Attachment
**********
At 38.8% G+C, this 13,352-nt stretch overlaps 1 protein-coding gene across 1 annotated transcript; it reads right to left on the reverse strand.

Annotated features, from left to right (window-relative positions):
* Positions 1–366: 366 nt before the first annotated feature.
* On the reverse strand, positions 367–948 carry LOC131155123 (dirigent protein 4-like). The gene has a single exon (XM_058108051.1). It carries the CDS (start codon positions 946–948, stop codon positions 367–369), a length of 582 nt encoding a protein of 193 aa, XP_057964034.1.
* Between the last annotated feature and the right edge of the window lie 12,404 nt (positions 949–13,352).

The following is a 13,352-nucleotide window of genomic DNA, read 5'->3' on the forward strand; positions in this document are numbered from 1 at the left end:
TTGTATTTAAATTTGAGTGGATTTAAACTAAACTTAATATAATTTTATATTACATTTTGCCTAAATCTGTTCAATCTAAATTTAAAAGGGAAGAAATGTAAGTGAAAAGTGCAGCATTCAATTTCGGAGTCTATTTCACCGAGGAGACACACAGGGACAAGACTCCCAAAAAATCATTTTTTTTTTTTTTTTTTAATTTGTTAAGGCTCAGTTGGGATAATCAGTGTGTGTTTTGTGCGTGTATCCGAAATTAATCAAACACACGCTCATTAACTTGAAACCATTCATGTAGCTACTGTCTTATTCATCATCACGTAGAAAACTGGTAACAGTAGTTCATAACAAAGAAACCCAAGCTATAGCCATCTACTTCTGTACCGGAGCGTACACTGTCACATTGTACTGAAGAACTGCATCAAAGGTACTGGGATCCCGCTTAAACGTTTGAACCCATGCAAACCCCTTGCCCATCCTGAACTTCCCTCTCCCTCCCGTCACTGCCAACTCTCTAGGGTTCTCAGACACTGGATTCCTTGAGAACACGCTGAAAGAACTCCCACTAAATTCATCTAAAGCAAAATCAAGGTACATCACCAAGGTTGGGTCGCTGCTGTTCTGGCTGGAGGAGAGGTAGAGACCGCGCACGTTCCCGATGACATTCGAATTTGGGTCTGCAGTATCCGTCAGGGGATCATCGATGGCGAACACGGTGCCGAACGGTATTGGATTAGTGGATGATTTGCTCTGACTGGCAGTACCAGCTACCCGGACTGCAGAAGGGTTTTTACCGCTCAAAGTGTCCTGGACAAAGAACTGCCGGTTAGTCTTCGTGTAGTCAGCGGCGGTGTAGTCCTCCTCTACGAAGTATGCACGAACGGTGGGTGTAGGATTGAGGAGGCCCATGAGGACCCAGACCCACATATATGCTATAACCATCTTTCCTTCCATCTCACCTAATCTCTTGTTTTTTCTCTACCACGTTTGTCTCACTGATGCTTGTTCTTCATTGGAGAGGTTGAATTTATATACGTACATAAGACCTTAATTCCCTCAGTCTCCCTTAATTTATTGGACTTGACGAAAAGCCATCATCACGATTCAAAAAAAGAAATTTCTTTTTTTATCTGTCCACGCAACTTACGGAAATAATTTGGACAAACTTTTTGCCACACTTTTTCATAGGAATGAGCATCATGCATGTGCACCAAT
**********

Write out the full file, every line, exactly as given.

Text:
At 38.8% G+C, this 13,352-nt stretch overlaps 1 protein-coding gene across 1 annotated transcript; it reads right to left on the reverse strand.

Annotated features, from left to right (window-relative positions):
* Positions 1–366: 366 nt before the first annotated feature.
* On the reverse strand, positions 367–948 carry LOC131155123 (dirigent protein 4-like). The gene has a single exon (XM_058108051.1). It carries the CDS (start codon positions 946–948, stop codon positions 367–369), a length of 582 nt encoding a protein of 193 aa, XP_057964034.1.
* Between the last annotated feature and the right edge of the window lie 12,404 nt (positions 949–13,352).

The following is a 13,352-nucleotide window of genomic DNA, read 5'->3' on the forward strand; positions in this document are numbered from 1 at the left end:
TTGTATTTAAATTTGAGTGGATTTAAACTAAACTTAATATAATTTTATATTACATTTTGCCTAAATCTGTTCAATCTAAATTTAAAAGGGAAGAAATGTAAGTGAAAAGTGCAGCATTCAATTTCGGAGTCTATTTCACCGAGGAGACACACAGGGACAAGACTCCCAAAAAATCATTTTTTTTTTTTTTTTTTAATTTGTTAAGGCTCAGTTGGGATAATCAGTGTGTGTTTTGTGCGTGTATCCGAAATTAATCAAACACACGCTCATTAACTTGAAACCATTCATGTAGCTACTGTCTTATTCATCATCACGTAGAAAACTGGTAACAGTAGTTCATAACAAAGAAACCCAAGCTATAGCCATCTACTTCTGTACCGGAGCGTACACTGTCACATTGTACTGAAGAACTGCATCAAAGGTACTGGGATCCCGCTTAAACGTTTGAACCCATGCAAACCCCTTGCCCATCCTGAACTTCCCTCTCCCTCCCGTCACTGCCAACTCTCTAGGGTTCTCAGACACTGGATTCCTTGAGAACACGCTGAAAGAACTCCCACTAAATTCATCTAAAGCAAAATCAAGGTACATCACCAAGGTTGGGTCGCTGCTGTTCTGGCTGGAGGAGAGGTAGAGACCGCGCACGTTCCCGATGACATTCGAATTTGGGTCTGCAGTATCCGTCAGGGGATCATCGATGGCGAACACGGTGCCGAACGGTATTGGATTAGTGGATGATTTGCTCTGACTGGCAGTACCAGCTACCCGGACTGCAGAAGGGTTTTTACCGCTCAAAGTGTCCTGGACAAAGAACTGCCGGTTAGTCTTCGTGTAGTCAGCGGCGGTGTAGTCCTCCTCTACGAAGTATGCACGAACGGTGGGTGTAGGATTGAGGAGGCCCATGAGGACCCAGACCCACATATATGCTATAACCATCTTTCCTTCCATCTCACCTAATCTCTTGTTTTTTCTCTACCACGTTTGTCTCACTGATGCTTGTTCTTCATTGGAGAGGTTGAATTTATATACGTACATAAGACCTTAATTCCCTCAGTCTCCCTTAATTTATTGGACTTGACGAAAAGCCATCATCACGATTCAAAAAAAGAAATTTCTTTTTTTATCTGTCCACGCAACTTACGGAAATAATTTGGACAAACTTTTTGCCACACTTTTTCATAGGAATGAGCATCATGCATGTGCACCAAT